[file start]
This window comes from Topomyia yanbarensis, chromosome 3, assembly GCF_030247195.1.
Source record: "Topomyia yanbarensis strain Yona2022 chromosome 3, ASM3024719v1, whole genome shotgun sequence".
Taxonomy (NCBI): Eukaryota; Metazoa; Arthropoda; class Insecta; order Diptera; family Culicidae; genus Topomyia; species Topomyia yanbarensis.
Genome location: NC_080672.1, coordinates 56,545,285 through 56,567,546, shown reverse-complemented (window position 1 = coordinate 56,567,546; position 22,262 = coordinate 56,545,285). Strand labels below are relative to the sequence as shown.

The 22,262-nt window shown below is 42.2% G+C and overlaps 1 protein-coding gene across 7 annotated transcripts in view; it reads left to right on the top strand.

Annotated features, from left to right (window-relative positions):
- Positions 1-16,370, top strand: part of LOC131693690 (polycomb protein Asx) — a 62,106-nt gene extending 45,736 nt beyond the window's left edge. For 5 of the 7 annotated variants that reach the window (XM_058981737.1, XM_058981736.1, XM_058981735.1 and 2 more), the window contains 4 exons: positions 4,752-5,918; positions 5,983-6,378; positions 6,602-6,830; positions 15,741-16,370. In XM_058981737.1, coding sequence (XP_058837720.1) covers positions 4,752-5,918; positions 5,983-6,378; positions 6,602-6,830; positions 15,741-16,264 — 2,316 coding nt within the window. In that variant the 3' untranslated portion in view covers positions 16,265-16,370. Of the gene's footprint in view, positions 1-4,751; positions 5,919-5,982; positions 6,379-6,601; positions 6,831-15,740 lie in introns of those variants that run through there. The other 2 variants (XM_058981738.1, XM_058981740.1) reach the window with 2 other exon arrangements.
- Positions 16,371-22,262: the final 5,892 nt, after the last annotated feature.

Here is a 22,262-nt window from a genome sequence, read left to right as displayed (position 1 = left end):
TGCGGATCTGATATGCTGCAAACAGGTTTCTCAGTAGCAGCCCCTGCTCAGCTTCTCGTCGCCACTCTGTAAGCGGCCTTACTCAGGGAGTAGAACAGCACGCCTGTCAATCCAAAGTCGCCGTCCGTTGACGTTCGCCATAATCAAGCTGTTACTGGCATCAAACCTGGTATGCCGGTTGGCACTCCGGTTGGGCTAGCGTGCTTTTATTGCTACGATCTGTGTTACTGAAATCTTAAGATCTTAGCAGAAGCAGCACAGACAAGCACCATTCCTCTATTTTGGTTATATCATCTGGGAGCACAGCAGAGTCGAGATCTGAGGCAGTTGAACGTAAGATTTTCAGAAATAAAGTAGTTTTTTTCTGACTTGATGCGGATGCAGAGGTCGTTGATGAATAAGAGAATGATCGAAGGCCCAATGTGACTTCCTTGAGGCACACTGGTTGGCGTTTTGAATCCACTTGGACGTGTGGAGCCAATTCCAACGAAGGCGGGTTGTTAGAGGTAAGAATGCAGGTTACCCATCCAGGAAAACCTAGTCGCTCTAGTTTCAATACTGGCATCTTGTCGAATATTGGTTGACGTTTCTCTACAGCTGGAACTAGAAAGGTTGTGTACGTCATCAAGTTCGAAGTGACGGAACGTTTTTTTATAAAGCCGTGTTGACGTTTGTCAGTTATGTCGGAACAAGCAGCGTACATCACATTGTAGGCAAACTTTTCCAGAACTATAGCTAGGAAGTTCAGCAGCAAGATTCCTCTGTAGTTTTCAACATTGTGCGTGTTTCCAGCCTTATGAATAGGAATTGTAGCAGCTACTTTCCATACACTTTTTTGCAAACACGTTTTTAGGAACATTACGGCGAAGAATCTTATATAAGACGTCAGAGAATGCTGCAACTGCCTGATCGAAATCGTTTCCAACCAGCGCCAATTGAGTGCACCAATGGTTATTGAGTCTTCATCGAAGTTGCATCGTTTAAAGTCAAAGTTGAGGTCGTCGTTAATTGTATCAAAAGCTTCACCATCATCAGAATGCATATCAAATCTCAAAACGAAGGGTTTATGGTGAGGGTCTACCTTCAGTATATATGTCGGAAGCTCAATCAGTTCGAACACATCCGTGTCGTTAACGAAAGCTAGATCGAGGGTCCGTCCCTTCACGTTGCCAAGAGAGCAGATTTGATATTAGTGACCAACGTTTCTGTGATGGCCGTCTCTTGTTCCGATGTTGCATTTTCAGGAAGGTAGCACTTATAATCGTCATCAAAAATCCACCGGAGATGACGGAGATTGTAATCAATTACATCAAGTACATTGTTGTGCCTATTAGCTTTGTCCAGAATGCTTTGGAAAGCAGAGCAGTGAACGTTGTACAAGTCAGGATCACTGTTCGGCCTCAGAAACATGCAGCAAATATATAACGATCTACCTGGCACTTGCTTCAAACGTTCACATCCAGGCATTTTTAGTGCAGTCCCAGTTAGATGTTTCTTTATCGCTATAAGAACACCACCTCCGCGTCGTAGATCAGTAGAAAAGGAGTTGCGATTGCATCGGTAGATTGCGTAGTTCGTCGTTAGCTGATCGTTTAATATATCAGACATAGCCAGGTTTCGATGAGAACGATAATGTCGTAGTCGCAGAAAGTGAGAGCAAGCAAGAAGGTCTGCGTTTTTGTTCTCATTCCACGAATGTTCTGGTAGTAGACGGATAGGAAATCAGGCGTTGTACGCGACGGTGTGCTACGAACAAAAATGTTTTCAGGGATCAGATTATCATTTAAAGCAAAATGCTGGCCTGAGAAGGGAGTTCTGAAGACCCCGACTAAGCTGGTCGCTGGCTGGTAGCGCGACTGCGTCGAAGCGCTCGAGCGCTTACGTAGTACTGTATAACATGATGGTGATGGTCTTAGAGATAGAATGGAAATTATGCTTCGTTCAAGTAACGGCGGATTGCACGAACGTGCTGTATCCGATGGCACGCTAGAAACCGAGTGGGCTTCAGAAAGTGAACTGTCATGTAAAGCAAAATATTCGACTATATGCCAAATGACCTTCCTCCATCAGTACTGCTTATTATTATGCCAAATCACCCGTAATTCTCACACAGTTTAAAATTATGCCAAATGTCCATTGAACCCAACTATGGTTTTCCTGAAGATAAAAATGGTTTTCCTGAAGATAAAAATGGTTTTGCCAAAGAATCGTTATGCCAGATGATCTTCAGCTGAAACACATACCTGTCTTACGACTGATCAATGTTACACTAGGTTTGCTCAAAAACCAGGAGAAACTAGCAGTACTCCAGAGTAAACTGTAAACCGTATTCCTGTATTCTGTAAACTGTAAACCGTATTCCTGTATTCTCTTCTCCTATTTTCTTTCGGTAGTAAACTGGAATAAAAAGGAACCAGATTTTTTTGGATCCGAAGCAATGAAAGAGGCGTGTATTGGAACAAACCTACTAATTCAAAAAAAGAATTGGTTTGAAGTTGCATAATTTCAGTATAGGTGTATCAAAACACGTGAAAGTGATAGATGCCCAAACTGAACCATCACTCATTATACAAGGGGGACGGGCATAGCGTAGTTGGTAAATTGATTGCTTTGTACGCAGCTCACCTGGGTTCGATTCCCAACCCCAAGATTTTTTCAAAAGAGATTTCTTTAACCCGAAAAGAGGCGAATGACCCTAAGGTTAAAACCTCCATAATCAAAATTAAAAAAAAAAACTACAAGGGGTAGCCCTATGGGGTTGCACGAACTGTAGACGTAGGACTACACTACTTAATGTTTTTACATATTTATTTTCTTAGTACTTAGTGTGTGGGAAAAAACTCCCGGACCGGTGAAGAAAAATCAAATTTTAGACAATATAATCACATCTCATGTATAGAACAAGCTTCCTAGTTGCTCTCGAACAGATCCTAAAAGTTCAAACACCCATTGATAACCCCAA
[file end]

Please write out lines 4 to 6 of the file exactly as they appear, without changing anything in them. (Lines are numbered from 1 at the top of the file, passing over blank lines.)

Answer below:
Genome location: NC_080672.1, coordinates 56,545,285 through 56,567,546, shown reverse-complemented (window position 1 = coordinate 56,567,546; position 22,262 = coordinate 56,545,285). Strand labels below are relative to the sequence as shown.

The 22,262-nt window shown below is 42.2% G+C and overlaps 1 protein-coding gene across 7 annotated transcripts in view; it reads left to right on the top strand.

Annotated features, from left to right (window-relative positions):